A History of Screenprinting

A new book by Swiss author Guido Lengwiler arrives this fall, published by ST Books. Entitled ‘A History of Screen Printing – How an art evolved into an industry’, the book chronicles the rapid advancements in the ancient art of stenciling that took place during the late 1800s, and how these modifications turned into screen printing as we know it today.

Profusely illustrated, full color, hardbound, 490 pages, 9.6”x12.4”, English version distributed by ST Publications, Cincinnatti. German version available through Niggli Publications in Europe.

With help from the families of the pioneers, industry supporters and over 15 years of meticulous research, Lengwiler has rescued an almost lost history that covers the period up to and including WWII. It tells the interconnected stories of how a relatively small group of people, a mix of artists, signwriters, and entrepreneurs working in the dawn of the advertising age in the USA, helped create entire industries that continue to exist globally today, all using screen printing in the production of an unbelievably wide range of products.

It includes beautiful full color illustrations from the Selectasine Booklet provided to original patent licensees, and the main vehicle that spread the process around the world. Hundreds of never before seen product photos, machine designs, and some of the first art prints done in the 1920’s in California are included, with special chapters on fine art printmaking, along with the ceramic and textile industries.

Screen printing was a hybrid process, providing both graphic printing and manufacturing advantages over other methods in use at the time. Industry, especially in the USA, was transitioning from hand craft into mass production, creating a need to decorate products, and advertise them with all kinds of signage. Most times a closely guarded industrial secret, screen printing bridged gaps between hand production and the more expensive automated printing of the time, which included lithography and letterpress. It introduced cheap short run color capabilities, and virtually created the whole ‘Point of Purchase’ (POP) and ‘Specialty Advertising’ industries, along with the outdoor billboard and textile printing industries. An ability to print directly on a wide variety of materials led to use decorating metal, ceramics, textiles, and plastics, spurring record growth, better designs, and lowered costs in any industrial sector that adopted it, from high fashion to fine china. Experiments prior to WWII led to the first printed circuits, which in turn revolutionized the electronics industries. All these and more are legacies of the pioneers of screen printing featured in the book. The history of screenprinting is really the history of so many things we take for granted in today’s – and tomorrow’s – society. The iphone, the solar cell, and the hydrogen fuel cell are all screenprinted products. They don’t exist without the process. And the development of the process, and the pioneers who figured it out, makes for fascinating reading.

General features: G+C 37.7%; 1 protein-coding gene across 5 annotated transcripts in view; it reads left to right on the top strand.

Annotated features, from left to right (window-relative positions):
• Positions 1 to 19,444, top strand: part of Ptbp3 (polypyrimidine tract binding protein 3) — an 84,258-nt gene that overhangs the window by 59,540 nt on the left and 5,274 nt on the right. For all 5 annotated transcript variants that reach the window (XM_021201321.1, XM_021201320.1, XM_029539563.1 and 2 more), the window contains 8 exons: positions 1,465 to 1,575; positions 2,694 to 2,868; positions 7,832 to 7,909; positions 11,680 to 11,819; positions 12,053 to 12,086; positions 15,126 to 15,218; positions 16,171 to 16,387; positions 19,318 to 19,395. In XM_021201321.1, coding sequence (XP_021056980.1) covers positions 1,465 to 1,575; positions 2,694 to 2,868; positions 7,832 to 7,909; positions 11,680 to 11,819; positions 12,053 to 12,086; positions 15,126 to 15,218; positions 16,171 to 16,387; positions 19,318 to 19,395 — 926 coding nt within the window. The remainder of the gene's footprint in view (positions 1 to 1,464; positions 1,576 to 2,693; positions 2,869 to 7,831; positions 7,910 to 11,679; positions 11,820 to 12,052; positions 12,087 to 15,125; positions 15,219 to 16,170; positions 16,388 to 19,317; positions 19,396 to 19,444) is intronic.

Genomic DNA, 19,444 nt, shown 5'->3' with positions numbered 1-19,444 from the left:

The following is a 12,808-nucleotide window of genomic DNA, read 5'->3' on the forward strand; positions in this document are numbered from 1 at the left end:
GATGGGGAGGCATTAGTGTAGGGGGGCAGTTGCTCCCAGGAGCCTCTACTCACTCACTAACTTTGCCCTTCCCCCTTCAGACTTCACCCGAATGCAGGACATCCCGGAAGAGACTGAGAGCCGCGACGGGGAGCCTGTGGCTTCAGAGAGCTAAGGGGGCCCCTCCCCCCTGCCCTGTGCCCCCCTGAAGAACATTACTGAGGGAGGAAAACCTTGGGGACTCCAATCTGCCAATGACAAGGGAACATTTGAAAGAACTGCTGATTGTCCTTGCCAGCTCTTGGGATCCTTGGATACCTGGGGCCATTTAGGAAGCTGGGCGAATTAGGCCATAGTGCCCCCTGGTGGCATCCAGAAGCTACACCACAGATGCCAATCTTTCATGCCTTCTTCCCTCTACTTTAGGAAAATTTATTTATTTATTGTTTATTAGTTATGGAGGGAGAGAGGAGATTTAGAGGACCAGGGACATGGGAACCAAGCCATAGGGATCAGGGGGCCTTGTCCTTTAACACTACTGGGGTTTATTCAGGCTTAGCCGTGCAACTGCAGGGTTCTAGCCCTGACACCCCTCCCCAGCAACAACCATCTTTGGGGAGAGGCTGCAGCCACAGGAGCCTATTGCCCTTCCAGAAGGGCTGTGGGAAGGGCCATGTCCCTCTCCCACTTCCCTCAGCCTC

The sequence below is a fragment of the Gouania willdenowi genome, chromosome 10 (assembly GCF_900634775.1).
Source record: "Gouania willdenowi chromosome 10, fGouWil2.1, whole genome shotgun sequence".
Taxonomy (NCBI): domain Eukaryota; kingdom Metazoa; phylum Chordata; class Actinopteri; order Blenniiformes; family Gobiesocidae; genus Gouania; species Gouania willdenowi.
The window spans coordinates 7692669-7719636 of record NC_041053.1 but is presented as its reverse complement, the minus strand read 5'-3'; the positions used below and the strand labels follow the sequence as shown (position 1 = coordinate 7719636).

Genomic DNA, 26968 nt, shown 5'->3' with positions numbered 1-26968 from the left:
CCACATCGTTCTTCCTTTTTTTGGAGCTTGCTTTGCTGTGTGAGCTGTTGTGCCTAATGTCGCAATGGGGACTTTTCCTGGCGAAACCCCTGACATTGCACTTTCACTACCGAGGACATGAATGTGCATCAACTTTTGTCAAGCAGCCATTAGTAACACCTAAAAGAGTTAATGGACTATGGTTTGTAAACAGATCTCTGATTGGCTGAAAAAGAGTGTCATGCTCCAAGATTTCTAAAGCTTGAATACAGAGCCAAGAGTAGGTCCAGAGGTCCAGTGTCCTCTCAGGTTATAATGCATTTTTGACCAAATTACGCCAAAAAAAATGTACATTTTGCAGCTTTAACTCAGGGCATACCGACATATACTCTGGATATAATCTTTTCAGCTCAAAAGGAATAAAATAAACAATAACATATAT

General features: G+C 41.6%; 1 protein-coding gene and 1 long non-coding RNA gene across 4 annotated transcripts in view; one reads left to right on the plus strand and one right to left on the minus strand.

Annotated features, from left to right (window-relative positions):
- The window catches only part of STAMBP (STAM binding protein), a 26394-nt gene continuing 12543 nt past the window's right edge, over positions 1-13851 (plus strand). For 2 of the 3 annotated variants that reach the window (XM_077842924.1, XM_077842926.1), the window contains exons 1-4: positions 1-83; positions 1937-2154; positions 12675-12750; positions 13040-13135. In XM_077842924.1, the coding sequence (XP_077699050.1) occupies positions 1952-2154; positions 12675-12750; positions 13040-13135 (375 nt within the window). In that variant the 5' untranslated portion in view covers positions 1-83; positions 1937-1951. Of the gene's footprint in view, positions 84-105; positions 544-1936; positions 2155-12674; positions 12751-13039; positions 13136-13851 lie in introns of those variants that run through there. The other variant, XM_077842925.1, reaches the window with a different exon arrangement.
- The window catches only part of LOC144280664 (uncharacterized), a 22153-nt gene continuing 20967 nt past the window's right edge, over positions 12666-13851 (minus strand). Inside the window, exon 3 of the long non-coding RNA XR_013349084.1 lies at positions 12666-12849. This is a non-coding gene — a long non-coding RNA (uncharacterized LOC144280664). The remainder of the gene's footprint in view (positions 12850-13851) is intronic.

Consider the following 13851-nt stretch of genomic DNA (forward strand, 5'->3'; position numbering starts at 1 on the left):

“Guido Lengwiler has written the first truly comprehensive and deeply researched history of screen printing..."